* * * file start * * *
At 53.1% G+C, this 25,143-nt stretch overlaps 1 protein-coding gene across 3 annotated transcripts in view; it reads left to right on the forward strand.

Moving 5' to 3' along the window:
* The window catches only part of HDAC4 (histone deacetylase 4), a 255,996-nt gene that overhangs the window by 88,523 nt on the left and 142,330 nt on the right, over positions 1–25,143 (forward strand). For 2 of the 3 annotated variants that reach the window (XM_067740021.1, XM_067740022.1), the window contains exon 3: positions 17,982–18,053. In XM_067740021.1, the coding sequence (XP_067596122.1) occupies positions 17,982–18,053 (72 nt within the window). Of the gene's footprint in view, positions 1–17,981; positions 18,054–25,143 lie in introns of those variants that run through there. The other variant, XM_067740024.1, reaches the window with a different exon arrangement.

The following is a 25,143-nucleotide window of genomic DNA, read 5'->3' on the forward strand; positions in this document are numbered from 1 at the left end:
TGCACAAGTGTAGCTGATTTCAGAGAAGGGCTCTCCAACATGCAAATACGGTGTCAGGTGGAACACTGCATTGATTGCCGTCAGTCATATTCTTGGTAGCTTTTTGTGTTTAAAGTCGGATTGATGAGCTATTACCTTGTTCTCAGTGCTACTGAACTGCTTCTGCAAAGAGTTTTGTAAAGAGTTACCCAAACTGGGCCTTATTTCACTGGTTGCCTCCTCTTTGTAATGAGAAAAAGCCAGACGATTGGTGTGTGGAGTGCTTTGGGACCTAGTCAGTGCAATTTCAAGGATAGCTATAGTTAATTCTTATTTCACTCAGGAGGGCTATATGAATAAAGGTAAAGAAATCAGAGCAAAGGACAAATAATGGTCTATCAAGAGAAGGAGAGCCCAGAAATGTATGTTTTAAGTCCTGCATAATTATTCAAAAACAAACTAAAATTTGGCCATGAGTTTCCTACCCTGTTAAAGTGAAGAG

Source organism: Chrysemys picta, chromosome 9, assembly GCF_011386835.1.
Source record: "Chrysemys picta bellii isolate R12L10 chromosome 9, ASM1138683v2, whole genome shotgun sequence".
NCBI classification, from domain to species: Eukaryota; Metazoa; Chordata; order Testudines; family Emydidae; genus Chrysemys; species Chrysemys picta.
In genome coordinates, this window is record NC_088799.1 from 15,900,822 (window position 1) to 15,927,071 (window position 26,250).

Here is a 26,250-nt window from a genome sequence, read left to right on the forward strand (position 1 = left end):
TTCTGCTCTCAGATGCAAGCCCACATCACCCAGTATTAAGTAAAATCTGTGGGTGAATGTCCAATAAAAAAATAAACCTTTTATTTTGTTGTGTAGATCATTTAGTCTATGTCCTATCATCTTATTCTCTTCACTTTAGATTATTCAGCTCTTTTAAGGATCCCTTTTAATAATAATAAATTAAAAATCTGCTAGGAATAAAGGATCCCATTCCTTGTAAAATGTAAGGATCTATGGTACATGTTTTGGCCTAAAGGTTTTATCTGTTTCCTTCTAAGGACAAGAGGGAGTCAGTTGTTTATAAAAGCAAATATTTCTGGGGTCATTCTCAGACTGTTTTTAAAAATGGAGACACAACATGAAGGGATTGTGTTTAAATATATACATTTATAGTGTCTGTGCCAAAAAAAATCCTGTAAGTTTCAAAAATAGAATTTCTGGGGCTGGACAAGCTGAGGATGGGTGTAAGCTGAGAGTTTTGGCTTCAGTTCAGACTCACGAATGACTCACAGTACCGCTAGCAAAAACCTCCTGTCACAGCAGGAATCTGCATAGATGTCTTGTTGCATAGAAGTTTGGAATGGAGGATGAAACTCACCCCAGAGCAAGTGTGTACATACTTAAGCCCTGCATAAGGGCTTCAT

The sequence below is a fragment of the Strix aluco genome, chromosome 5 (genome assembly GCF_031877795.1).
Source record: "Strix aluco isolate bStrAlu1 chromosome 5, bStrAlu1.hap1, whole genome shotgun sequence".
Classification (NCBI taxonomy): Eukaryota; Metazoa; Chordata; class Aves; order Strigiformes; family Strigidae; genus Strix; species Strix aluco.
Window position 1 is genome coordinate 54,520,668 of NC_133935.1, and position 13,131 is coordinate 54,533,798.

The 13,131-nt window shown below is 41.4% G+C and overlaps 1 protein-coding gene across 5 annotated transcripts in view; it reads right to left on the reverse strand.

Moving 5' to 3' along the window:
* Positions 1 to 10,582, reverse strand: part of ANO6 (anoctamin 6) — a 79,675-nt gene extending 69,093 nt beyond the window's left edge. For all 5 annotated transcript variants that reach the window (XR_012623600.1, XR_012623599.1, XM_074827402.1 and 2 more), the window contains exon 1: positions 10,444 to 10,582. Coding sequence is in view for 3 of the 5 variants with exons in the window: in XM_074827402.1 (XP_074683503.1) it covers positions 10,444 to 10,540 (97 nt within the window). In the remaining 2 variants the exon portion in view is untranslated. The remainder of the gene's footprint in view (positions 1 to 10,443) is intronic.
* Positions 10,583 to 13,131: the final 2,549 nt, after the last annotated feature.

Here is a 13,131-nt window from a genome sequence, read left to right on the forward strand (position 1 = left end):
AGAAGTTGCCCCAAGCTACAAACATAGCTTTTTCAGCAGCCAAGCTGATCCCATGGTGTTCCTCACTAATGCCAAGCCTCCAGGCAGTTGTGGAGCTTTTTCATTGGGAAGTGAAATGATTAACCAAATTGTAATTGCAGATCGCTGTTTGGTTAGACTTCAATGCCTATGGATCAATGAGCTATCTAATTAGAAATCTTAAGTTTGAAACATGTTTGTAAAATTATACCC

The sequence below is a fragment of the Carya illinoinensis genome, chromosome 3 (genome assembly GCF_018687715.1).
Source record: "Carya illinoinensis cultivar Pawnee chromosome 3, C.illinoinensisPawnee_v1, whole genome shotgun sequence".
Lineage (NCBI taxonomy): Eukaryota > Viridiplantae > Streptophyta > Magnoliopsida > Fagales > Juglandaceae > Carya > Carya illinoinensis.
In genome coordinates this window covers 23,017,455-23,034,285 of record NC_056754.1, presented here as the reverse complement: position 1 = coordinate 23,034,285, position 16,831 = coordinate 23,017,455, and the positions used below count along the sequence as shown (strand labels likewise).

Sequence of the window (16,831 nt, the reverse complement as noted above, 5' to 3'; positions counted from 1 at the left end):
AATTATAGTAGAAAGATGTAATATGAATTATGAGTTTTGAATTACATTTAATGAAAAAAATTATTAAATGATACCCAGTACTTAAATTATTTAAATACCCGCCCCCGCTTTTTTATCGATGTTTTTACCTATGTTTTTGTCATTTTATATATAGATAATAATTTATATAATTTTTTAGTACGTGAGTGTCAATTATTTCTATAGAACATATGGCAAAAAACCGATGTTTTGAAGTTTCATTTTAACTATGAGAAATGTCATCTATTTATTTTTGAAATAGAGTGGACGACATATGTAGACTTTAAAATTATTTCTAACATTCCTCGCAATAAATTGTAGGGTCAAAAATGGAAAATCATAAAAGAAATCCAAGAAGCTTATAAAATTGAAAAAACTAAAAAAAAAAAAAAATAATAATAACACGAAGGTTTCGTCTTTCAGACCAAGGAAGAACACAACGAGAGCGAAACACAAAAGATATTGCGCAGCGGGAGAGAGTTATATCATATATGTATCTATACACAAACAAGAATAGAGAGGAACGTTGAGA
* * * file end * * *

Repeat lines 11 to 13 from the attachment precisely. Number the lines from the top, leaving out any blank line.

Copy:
TTCTGCTCTCAGATGCAAGCCCACATCACCCAGTATTAAGTAAAATCTGTGGGTGAATGTCCAATAAAAAAATAAACCTTTTATTTTGTTGTGTAGATCATTTAGTCTATGTCCTATCATCTTATTCTCTTCACTTTAGATTATTCAGCTCTTTTAAGGATCCCTTTTAATAATAATAAATTAAAAATCTGCTAGGAATAAAGGATCCCATTCCTTGTAAAATGTAAGGATCTATGGTACATGTTTTGGCCTAAAGGTTTTATCTGTTTCCTTCTAAGGACAAGAGGGAGTCAGTTGTTTATAAAAGCAAATATTTCTGGGGTCATTCTCAGACTGTTTTTAAAAATGGAGACACAACATGAAGGGATTGTGTTTAAATATATACATTTATAGTGTCTGTGCCAAAAAAAATCCTGTAAGTTTCAAAAATAGAATTTCTGGGGCTGGACAAGCTGAGGATGGGTGTAAGCTGAGAGTTTTGGCTTCAGTTCAGACTCACGAATGACTCACAGTACCGCTAGCAAAAACCTCCTGTCACAGCAGGAATCTGCATAGATGTCTTGTTGCATAGAAGTTTGGAATGGAGGATGAAACTCACCCCAGAGCAAGTGTGTACATACTTAAGCCCTGCATAAGGGCTTCAT

The sequence below is a fragment of the Strix aluco genome, chromosome 5 (genome assembly GCF_031877795.1).
Source record: "Strix aluco isolate bStrAlu1 chromosome 5, bStrAlu1.hap1, whole genome shotgun sequence".